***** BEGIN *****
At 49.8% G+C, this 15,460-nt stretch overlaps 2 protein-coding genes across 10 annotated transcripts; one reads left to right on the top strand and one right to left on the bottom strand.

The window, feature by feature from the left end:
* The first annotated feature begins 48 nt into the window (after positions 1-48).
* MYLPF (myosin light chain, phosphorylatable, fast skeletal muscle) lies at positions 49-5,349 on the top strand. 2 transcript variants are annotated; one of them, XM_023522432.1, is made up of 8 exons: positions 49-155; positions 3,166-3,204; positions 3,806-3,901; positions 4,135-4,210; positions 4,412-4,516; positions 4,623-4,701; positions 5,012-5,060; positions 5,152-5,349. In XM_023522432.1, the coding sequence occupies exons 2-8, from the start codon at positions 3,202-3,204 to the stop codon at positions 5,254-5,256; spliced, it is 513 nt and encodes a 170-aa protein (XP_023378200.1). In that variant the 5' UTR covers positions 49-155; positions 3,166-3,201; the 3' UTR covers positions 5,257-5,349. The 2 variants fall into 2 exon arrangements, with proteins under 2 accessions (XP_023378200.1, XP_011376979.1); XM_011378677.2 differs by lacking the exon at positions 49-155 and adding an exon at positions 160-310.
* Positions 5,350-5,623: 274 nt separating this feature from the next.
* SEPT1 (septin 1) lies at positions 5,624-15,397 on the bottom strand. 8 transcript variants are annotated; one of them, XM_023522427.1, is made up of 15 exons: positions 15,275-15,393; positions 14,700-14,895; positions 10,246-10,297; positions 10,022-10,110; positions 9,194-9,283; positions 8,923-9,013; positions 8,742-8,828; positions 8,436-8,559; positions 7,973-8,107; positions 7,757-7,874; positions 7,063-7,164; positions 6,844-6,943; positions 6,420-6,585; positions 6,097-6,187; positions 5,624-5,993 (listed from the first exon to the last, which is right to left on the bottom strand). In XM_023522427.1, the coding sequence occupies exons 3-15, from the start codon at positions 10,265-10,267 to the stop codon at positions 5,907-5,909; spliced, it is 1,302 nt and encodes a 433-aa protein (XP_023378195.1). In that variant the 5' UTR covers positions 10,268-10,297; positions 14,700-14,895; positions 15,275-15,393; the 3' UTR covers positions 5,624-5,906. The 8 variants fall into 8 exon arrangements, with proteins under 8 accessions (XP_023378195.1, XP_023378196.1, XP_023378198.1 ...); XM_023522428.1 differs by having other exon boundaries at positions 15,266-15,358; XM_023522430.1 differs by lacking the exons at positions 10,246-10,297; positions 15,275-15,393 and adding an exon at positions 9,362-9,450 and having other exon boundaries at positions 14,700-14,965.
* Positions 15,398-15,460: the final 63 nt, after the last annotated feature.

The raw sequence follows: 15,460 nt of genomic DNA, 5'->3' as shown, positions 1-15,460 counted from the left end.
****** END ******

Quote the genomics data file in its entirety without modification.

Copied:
At 49.8% G+C, this 15,460-nt stretch overlaps 2 protein-coding genes across 10 annotated transcripts; one reads left to right on the top strand and one right to left on the bottom strand.

The window, feature by feature from the left end:
* The first annotated feature begins 48 nt into the window (after positions 1-48).
* MYLPF (myosin light chain, phosphorylatable, fast skeletal muscle) lies at positions 49-5,349 on the top strand. 2 transcript variants are annotated; one of them, XM_023522432.1, is made up of 8 exons: positions 49-155; positions 3,166-3,204; positions 3,806-3,901; positions 4,135-4,210; positions 4,412-4,516; positions 4,623-4,701; positions 5,012-5,060; positions 5,152-5,349. In XM_023522432.1, the coding sequence occupies exons 2-8, from the start codon at positions 3,202-3,204 to the stop codon at positions 5,254-5,256; spliced, it is 513 nt and encodes a 170-aa protein (XP_023378200.1). In that variant the 5' UTR covers positions 49-155; positions 3,166-3,201; the 3' UTR covers positions 5,257-5,349. The 2 variants fall into 2 exon arrangements, with proteins under 2 accessions (XP_023378200.1, XP_011376979.1); XM_011378677.2 differs by lacking the exon at positions 49-155 and adding an exon at positions 160-310.
* Positions 5,350-5,623: 274 nt separating this feature from the next.
* SEPT1 (septin 1) lies at positions 5,624-15,397 on the bottom strand. 8 transcript variants are annotated; one of them, XM_023522427.1, is made up of 15 exons: positions 15,275-15,393; positions 14,700-14,895; positions 10,246-10,297; positions 10,022-10,110; positions 9,194-9,283; positions 8,923-9,013; positions 8,742-8,828; positions 8,436-8,559; positions 7,973-8,107; positions 7,757-7,874; positions 7,063-7,164; positions 6,844-6,943; positions 6,420-6,585; positions 6,097-6,187; positions 5,624-5,993 (listed from the first exon to the last, which is right to left on the bottom strand). In XM_023522427.1, the coding sequence occupies exons 3-15, from the start codon at positions 10,265-10,267 to the stop codon at positions 5,907-5,909; spliced, it is 1,302 nt and encodes a 433-aa protein (XP_023378195.1). In that variant the 5' UTR covers positions 10,268-10,297; positions 14,700-14,895; positions 15,275-15,393; the 3' UTR covers positions 5,624-5,906. The 8 variants fall into 8 exon arrangements, with proteins under 8 accessions (XP_023378195.1, XP_023378196.1, XP_023378198.1 ...); XM_023522428.1 differs by having other exon boundaries at positions 15,266-15,358; XM_023522430.1 differs by lacking the exons at positions 10,246-10,297; positions 15,275-15,393 and adding an exon at positions 9,362-9,450 and having other exon boundaries at positions 14,700-14,965.
* Positions 15,398-15,460: the final 63 nt, after the last annotated feature.

The raw sequence follows: 15,460 nt of genomic DNA, 5'->3' as shown, positions 1-15,460 counted from the left end.